Friday, December 16, 2011
Howl, by Karen Hood-Caddy -Review for Feline Friday
From the back of the book:
Robin will never get over her mother's death. Nor will she forgive her father for moving the family to a small town in cottage country to live with her weird grandmother. In order to cope she decides not to care about anyone or anything. But when her dog falls through the ice and is about to drown, she realizes she cares hugely and becomes part of a dramatic rescue.
That caring leads her to rescue other animals - dogs, bears, skunks, baby raccoons, which she nurses in the barn. Soon she's running an illegal animal shelter. When her father forbids her to carry on, and the sheriff shows up to take the animals away, will she have the courage to stand up to them all and save the animals she loves?
I liked this book on a lot of levels. It obviously talked a great deal about wild animal rescue, but it also delved into Eco-living, bullying and facing your fears. And although that sounds like it covered a lot of ground for 244 pages it did it well. Non of it was broached in moralizing or preachy ways and the way the kids enthusiastically jumped from one cause to another reminded me of my energy and love of causes when I was around 12. I most certainly would have locked myself to an animal shelter to prevent needy animals from being euthanized, but since I didn't run across that issue I wrote moralizing letters to McDonald's and had my mom drive me over to the local franchise so I could drop them off with a cashier. I was going to make a difference god #%$@ it! They were ruining the rainforest!
I also raised money to buy acres of the rainforest and sold UNICEF buttons like a mad thing. 12 is a good age to start being a lobbyist, you have tonnes of energy.
I appreciated that Karen didn't dumb down the animal rescue aspect of the story. She makes no bones about how little sleep Robin, her brother Squirm and their grandmother are getting while caring for all these injured animals, and the constant danger of having the injured baby bear is regularly brought up as well. On the other hand I like that she represented it in a positive light, it's hard but rewarding work for these three as well as their friends who get involved later. Often I think the benefits of animal rescue work, of any kind, are under appreciated. The feeling of accomplishment when the animals do well under your care is what keeps people doing it, and Karen really illustrates well how fulfilled Robin and her friends and family are by their work at the Wild Place.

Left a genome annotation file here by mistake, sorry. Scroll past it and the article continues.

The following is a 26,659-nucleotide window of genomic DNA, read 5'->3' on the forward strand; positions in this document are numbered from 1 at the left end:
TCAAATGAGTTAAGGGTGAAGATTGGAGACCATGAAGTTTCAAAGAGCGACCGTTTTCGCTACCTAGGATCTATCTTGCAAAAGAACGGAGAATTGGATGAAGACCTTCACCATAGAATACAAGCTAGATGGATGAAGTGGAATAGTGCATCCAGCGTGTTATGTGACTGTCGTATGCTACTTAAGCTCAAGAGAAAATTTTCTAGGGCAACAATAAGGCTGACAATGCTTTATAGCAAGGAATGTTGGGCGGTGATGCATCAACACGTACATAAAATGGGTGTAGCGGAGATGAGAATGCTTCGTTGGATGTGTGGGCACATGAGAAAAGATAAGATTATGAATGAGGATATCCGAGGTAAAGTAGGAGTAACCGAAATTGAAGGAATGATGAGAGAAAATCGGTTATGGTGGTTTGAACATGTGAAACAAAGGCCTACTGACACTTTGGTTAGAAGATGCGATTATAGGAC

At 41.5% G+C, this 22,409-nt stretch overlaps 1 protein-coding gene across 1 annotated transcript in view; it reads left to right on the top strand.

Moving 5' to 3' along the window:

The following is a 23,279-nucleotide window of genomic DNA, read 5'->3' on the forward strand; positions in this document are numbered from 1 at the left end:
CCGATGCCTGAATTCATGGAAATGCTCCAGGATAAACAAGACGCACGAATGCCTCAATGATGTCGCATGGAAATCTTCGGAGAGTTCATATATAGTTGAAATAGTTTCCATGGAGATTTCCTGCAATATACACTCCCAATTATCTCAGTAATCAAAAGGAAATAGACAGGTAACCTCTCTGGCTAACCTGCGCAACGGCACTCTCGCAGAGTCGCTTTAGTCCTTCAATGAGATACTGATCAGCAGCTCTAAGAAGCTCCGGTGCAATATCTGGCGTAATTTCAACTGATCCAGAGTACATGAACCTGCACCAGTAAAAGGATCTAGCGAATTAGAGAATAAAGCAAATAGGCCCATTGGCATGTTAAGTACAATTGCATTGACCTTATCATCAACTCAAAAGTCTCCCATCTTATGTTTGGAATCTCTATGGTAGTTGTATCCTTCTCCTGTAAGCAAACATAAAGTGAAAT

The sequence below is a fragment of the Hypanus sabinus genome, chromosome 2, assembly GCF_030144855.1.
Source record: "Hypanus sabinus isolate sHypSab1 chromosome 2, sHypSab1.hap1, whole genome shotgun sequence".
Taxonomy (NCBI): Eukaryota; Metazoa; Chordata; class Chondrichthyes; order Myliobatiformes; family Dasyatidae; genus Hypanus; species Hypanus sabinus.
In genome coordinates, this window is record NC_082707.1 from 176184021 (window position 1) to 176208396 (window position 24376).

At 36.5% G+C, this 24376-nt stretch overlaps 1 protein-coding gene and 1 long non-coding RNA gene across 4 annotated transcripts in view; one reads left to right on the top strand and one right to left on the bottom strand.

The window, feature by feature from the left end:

I came away from Howl feeling inspired to do more (can you hear the hubby groaning in the background?), so I can only imagine how inspiring it will be for middle school readers who are in the prime of their change the world years. If you have an animal loving child on your list this season definitely consider Howl, then make sure you pick them up Wild Spirits by Rosa Jordan as a follow up. You'll have a hardcore rescue enthusiast on you hands in no time.
Howl, by Karen Hood-Caddy
Published by Dundurn Press, November 2011
My copy kindly provided by Dundurn Press
Buy Howl on Amazon
Want more great animal rescue books for middle schoolers? Check out my review of Wild Spirits